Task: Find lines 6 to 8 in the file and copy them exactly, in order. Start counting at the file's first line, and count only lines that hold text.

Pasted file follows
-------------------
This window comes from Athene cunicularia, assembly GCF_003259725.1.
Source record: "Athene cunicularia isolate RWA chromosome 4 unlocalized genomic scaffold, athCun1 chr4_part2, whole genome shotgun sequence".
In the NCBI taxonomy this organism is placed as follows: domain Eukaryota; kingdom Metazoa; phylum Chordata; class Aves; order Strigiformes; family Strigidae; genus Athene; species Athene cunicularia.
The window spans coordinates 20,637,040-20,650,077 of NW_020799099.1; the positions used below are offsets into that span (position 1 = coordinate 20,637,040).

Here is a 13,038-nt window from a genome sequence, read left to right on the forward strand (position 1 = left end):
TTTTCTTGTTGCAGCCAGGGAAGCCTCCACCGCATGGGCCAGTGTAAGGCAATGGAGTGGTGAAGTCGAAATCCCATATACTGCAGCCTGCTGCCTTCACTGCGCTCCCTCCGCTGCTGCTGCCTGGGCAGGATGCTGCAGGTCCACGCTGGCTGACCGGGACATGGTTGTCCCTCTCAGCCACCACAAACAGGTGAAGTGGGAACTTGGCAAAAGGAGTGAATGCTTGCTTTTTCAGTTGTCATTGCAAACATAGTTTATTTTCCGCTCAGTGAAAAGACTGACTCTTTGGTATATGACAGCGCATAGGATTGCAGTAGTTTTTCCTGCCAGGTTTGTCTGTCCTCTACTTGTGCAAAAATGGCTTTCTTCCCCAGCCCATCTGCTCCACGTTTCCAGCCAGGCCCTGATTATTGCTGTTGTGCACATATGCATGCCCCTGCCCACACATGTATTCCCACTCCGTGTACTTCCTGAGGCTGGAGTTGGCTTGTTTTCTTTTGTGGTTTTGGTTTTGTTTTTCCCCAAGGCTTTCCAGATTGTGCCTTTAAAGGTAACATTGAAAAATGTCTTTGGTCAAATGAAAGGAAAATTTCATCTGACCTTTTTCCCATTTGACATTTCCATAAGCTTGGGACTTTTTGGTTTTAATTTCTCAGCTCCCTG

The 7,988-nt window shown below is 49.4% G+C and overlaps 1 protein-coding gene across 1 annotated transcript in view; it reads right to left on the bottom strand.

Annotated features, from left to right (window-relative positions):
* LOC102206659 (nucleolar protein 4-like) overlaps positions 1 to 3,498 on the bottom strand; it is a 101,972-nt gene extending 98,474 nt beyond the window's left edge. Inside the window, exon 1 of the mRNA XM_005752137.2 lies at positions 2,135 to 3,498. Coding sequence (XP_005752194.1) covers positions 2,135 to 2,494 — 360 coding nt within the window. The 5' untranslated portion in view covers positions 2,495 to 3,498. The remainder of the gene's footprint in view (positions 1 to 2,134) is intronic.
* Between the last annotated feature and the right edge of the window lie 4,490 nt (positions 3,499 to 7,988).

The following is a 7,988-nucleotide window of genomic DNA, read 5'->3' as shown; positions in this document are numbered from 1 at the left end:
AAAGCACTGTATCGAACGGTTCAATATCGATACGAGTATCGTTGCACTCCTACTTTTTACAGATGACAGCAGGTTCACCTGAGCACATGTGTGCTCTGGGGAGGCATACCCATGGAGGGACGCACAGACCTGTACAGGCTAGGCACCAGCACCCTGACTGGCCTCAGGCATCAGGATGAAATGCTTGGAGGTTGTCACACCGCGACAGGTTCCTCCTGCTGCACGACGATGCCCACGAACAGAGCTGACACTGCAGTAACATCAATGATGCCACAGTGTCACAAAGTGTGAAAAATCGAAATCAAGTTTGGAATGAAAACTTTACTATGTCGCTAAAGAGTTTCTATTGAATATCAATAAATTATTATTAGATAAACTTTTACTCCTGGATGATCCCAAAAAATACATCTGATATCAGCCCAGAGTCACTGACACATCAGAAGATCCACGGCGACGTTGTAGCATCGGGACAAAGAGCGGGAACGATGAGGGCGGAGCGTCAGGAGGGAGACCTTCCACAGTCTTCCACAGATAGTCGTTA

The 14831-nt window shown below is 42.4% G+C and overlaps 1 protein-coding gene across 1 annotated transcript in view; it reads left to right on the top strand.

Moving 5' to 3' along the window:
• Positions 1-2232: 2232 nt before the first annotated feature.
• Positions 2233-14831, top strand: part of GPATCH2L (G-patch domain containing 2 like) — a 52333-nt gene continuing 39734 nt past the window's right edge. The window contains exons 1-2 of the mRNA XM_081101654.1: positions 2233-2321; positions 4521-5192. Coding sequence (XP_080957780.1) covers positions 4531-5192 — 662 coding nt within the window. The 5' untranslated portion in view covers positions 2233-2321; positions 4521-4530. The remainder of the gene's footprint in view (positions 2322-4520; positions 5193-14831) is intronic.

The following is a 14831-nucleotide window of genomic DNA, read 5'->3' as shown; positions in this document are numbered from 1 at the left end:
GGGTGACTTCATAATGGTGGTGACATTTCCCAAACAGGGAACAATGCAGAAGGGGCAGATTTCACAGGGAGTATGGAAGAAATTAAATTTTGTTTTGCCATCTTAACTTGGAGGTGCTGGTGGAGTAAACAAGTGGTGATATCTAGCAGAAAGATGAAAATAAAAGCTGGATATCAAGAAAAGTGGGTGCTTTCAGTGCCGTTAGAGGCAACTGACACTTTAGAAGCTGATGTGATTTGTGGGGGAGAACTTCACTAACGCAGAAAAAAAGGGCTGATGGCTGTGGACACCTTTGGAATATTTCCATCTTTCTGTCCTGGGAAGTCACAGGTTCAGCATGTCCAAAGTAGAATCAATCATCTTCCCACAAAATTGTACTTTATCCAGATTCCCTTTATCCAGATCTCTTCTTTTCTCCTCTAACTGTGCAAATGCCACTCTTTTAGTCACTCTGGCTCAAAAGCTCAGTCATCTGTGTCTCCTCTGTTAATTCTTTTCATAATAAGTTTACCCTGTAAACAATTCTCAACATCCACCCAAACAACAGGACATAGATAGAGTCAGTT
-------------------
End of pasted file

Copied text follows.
TTTTCTTGTTGCAGCCAGGGAAGCCTCCACCGCATGGGCCAGTGTAAGGCAATGGAGTGGTGAAGTCGAAATCCCATATACTGCAGCCTGCTGCCTTCACTGCGCTCCCTCCGCTGCTGCTGCCTGGGCAGGATGCTGCAGGTCCACGCTGGCTGACCGGGACATGGTTGTCCCTCTCAGCCACCACAAACAGGTGAAGTGGGAACTTGGCAAAAGGAGTGAATGCTTGCTTTTTCAGTTGTCATTGCAAACATAGTTTATTTTCCGCTCAGTGAAAAGACTGACTCTTTGGTATATGACAGCGCATAGGATTGCAGTAGTTTTTCCTGCCAGGTTTGTCTGTCCTCTACTTGTGCAAAAATGGCTTTCTTCCCCAGCCCATCTGCTCCACGTTTCCAGCCAGGCCCTGATTATTGCTGTTGTGCACATATGCATGCCCCTGCCCACACATGTATTCCCACTCCGTGTACTTCCTGAGGCTGGAGTTGGCTTGTTTTCTTTTGTGGTTTTGGTTTTGTTTTTCCCCAAGGCTTTCCAGATTGTGCCTTTAAAGGTAACATTGAAAAATGTCTTTGGTCAAATGAAAGGAAAATTTCATCTGACCTTTTTCCCATTTGACATTTCCATAAGCTTGGGACTTTTTGGTTTTAATTTCTCAGCTCCCTG

The 7,988-nt window shown below is 49.4% G+C and overlaps 1 protein-coding gene across 1 annotated transcript in view; it reads right to left on the bottom strand.

Annotated features, from left to right (window-relative positions):